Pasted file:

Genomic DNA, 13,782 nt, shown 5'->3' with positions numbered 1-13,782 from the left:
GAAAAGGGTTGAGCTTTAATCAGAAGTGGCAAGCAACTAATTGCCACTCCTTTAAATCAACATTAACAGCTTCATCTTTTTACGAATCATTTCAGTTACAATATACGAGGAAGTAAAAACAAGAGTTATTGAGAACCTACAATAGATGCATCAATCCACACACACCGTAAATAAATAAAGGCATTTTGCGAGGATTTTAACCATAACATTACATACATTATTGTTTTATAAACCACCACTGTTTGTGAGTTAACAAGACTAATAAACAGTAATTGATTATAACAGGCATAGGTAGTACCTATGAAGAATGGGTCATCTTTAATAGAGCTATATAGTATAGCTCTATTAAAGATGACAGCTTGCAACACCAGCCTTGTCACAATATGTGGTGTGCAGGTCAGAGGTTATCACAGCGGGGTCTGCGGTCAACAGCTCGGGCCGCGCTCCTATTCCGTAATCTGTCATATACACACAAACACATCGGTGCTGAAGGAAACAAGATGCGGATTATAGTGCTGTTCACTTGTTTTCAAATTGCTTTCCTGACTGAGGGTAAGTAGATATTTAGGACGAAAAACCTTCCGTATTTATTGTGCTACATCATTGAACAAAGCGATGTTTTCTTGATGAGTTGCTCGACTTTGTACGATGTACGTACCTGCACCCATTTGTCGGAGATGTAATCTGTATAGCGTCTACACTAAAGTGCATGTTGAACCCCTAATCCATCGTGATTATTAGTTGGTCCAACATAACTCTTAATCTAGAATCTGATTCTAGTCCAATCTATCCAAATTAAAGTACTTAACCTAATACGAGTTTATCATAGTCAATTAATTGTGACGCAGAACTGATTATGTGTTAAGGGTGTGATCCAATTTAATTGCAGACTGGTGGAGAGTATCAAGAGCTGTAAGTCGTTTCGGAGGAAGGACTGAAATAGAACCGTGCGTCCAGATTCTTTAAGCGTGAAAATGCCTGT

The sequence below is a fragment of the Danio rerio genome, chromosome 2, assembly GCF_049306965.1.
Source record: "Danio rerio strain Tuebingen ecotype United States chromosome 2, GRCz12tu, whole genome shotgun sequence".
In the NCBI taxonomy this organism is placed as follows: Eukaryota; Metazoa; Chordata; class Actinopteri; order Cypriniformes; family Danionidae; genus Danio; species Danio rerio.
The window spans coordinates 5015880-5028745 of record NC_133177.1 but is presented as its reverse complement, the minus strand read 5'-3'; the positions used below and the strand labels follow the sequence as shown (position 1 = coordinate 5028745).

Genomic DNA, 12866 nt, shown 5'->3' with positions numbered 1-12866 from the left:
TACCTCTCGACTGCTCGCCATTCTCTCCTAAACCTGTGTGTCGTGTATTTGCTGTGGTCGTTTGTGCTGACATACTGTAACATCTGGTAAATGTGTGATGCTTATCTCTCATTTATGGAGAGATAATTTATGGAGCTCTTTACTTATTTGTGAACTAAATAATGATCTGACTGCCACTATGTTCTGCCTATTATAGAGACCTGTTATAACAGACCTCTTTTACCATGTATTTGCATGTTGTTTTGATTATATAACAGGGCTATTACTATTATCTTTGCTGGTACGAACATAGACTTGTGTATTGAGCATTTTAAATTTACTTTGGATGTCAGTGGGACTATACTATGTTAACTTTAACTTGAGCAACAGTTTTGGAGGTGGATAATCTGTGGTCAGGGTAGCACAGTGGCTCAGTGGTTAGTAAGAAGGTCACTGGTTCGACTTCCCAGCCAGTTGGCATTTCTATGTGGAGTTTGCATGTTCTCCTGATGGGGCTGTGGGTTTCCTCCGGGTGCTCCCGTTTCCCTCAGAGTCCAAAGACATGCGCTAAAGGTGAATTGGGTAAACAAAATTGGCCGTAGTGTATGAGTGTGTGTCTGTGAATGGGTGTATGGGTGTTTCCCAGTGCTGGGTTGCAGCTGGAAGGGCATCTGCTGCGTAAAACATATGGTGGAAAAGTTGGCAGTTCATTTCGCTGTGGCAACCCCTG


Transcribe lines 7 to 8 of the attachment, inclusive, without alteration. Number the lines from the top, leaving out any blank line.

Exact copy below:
Genomic DNA, 12866 nt, shown 5'->3' with positions numbered 1-12866 from the left:
TACCTCTCGACTGCTCGCCATTCTCTCCTAAACCTGTGTGTCGTGTATTTGCTGTGGTCGTTTGTGCTGACATACTGTAACATCTGGTAAATGTGTGATGCTTATCTCTCATTTATGGAGAGATAATTTATGGAGCTCTTTACTTATTTGTGAACTAAATAATGATCTGACTGCCACTATGTTCTGCCTATTATAGAGACCTGTTATAACAGACCTCTTTTACCATGTATTTGCATGTTGTTTTGATTATATAACAGGGCTATTACTATTATCTTTGCTGGTACGAACATAGACTTGTGTATTGAGCATTTTAAATTTACTTTGGATGTCAGTGGGACTATACTATGTTAACTTTAACTTGAGCAACAGTTTTGGAGGTGGATAATCTGTGGTCAGGGTAGCACAGTGGCTCAGTGGTTAGTAAGAAGGTCACTGGTTCGACTTCCCAGCCAGTTGGCATTTCTATGTGGAGTTTGCATGTTCTCCTGATGGGGCTGTGGGTTTCCTCCGGGTGCTCCCGTTTCCCTCAGAGTCCAAAGACATGCGCTAAAGGTGAATTGGGTAAACAAAATTGGCCGTAGTGTATGAGTGTGTGTCTGTGAATGGGTGTATGGGTGTTTCCCAGTGCTGGGTTGCAGCTGGAAGGGCATCTGCTGCGTAAAACATATGGTGGAAAAGTTGGCAGTTCATTTCGCTGTGGCAACCCCTG